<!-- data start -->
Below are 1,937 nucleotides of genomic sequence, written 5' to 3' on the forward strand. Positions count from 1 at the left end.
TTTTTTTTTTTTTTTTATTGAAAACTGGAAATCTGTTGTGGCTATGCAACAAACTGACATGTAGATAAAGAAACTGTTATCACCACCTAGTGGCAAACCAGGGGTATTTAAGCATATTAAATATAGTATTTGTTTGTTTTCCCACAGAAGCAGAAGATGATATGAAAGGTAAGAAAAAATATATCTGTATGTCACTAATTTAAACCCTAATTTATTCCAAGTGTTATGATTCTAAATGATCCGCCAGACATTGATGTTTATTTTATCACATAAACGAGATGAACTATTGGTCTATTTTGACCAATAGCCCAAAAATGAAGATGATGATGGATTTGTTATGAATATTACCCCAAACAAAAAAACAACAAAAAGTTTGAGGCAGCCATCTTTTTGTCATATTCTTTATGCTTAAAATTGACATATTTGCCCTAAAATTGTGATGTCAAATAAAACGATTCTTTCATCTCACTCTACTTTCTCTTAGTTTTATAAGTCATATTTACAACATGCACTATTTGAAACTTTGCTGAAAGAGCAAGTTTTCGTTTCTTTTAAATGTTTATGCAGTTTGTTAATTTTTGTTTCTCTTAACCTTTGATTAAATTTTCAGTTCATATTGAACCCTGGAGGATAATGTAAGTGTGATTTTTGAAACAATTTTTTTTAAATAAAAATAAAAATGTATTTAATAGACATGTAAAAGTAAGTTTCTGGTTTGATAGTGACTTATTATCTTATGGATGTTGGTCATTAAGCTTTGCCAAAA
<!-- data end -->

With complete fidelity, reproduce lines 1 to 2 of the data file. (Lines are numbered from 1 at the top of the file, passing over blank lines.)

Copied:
Below are 1,937 nucleotides of genomic sequence, written 5' to 3' on the forward strand. Positions count from 1 at the left end.
TTTTTTTTTTTTTTTTATTGAAAACTGGAAATCTGTTGTGGCTATGCAACAAACTGACATGTAGATAAAGAAACTGTTATCACCACCTAGTGGCAAACCAGGGGTATTTAAGCATATTAAATATAGTATTTGTTTGTTTTCCCACAGAAGCAGAAGATGATATGAAAGGTAAGAAAAAATATATCTGTATGTCACTAATTTAAACCCTAATTTATTCCAAGTGTTATGATTCTAAATGATCCGCCAGACATTGATGTTTATTTTATCACATAAACGAGATGAACTATTGGTCTATTTTGACCAATAGCCCAAAAATGAAGATGATGATGGATTTGTTATGAATATTACCCCAAACAAAAAAACAACAAAAAGTTTGAGGCAGCCATCTTTTTGTCATATTCTTTATGCTTAAAATTGACATATTTGCCCTAAAATTGTGATGTCAAATAAAACGATTCTTTCATCTCACTCTACTTTCTCTTAGTTTTATAAGTCATATTTACAACATGCACTATTTGAAACTTTGCTGAAAGAGCAAGTTTTCGTTTCTTTTAAATGTTTATGCAGTTTGTTAATTTTTGTTTCTCTTAACCTTTGATTAAATTTTCAGTTCATATTGAACCCTGGAGGATAATGTAAGTGTGATTTTTGAAACAATTTTTTTTAAATAAAAATAAAAATGTATTTAATAGACATGTAAAAGTAAGTTTCTGGTTTGATAGTGACTTATTATCTTATGGATGTTGGTCATTAAGCTTTGCCAAAA